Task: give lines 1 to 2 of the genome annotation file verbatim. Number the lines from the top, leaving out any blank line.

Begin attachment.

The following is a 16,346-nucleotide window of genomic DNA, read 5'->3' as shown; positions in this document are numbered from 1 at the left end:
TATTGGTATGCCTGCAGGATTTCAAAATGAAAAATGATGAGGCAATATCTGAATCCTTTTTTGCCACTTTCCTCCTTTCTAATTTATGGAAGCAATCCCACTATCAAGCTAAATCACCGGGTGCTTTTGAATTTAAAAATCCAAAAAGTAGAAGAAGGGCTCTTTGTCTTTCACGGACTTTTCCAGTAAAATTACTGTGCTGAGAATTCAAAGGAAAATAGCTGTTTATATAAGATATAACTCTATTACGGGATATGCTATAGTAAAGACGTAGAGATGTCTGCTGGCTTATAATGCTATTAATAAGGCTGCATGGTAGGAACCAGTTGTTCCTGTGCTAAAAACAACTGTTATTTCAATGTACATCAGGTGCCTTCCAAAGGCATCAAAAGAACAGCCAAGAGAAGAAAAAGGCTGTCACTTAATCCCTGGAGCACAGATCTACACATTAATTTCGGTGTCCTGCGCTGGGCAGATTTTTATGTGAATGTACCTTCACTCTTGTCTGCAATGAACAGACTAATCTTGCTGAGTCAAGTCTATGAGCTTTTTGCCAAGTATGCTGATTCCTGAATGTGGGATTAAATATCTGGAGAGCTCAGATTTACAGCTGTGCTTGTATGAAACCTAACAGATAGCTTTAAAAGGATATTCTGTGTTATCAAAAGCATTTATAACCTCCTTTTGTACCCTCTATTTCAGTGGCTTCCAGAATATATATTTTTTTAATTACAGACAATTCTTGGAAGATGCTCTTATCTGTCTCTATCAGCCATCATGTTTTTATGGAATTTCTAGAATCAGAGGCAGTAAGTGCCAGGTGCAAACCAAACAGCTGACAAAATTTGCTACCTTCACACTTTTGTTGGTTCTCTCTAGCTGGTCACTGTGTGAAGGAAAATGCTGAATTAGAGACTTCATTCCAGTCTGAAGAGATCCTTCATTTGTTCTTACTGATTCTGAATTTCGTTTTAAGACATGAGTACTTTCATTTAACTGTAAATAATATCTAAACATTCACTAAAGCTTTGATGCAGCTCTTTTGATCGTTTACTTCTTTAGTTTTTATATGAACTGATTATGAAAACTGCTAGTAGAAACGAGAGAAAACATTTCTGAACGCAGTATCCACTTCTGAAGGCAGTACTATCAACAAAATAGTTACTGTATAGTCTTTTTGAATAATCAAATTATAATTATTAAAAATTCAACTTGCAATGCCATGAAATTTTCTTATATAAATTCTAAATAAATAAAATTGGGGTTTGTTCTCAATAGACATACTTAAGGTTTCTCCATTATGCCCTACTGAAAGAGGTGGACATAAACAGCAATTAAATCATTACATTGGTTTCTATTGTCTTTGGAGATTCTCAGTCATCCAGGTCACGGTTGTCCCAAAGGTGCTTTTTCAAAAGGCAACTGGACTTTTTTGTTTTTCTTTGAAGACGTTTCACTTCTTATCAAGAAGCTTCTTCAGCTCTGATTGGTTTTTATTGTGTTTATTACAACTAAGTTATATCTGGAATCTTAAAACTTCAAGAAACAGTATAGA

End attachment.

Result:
The following is a 16,346-nucleotide window of genomic DNA, read 5'->3' as shown; positions in this document are numbered from 1 at the left end:
TATTGGTATGCCTGCAGGATTTCAAAATGAAAAATGATGAGGCAATATCTGAATCCTTTTTTGCCACTTTCCTCCTTTCTAATTTATGGAAGCAATCCCACTATCAAGCTAAATCACCGGGTGCTTTTGAATTTAAAAATCCAAAAAGTAGAAGAAGGGCTCTTTGTCTTTCACGGACTTTTCCAGTAAAATTACTGTGCTGAGAATTCAAAGGAAAATAGCTGTTTATATAAGATATAACTCTATTACGGGATATGCTATAGTAAAGACGTAGAGATGTCTGCTGGCTTATAATGCTATTAATAAGGCTGCATGGTAGGAACCAGTTGTTCCTGTGCTAAAAACAACTGTTATTTCAATGTACATCAGGTGCCTTCCAAAGGCATCAAAAGAACAGCCAAGAGAAGAAAAAGGCTGTCACTTAATCCCTGGAGCACAGATCTACACATTAATTTCGGTGTCCTGCGCTGGGCAGATTTTTATGTGAATGTACCTTCACTCTTGTCTGCAATGAACAGACTAATCTTGCTGAGTCAAGTCTATGAGCTTTTTGCCAAGTATGCTGATTCCTGAATGTGGGATTAAATATCTGGAGAGCTCAGATTTACAGCTGTGCTTGTATGAAACCTAACAGATAGCTTTAAAAGGATATTCTGTGTTATCAAAAGCATTTATAACCTCCTTTTGTACCCTCTATTTCAGTGGCTTCCAGAATATATATTTTTTTAATTACAGACAATTCTTGGAAGATGCTCTTATCTGTCTCTATCAGCCATCATGTTTTTATGGAATTTCTAGAATCAGAGGCAGTAAGTGCCAGGTGCAAACCAAACAGCTGACAAAATTTGCTACCTTCACACTTTTGTTGGTTCTCTCTAGCTGGTCACTGTGTGAAGGAAAATGCTGAATTAGAGACTTCATTCCAGTCTGAAGAGATCCTTCATTTGTTCTTACTGATTCTGAATTTCGTTTTAAGACATGAGTACTTTCATTTAACTGTAAATAATATCTAAACATTCACTAAAGCTTTGATGCAGCTCTTTTGATCGTTTACTTCTTTAGTTTTTATATGAACTGATTATGAAAACTGCTAGTAGAAACGAGAGAAAACATTTCTGAACGCAGTATCCACTTCTGAAGGCAGTACTATCAACAAAATAGTTACTGTATAGTCTTTTTGAATAATCAAATTATAATTATTAAAAATTCAACTTGCAATGCCATGAAATTTTCTTATATAAATTCTAAATAAATAAAATTGGGGTTTGTTCTCAATAGACATACTTAAGGTTTCTCCATTATGCCCTACTGAAAGAGGTGGACATAAACAGCAATTAAATCATTACATTGGTTTCTATTGTCTTTGGAGATTCTCAGTCATCCAGGTCACGGTTGTCCCAAAGGTGCTTTTTCAAAAGGCAACTGGACTTTTTTGTTTTTCTTTGAAGACGTTTCACTTCTTATCAAGAAGCTTCTTCAGCTCTGATTGGTTTTTATTGTGTTTATTACAACTAAGTTATATCTGGAATCTTAAAACTTCAAGAAACAGTATAGA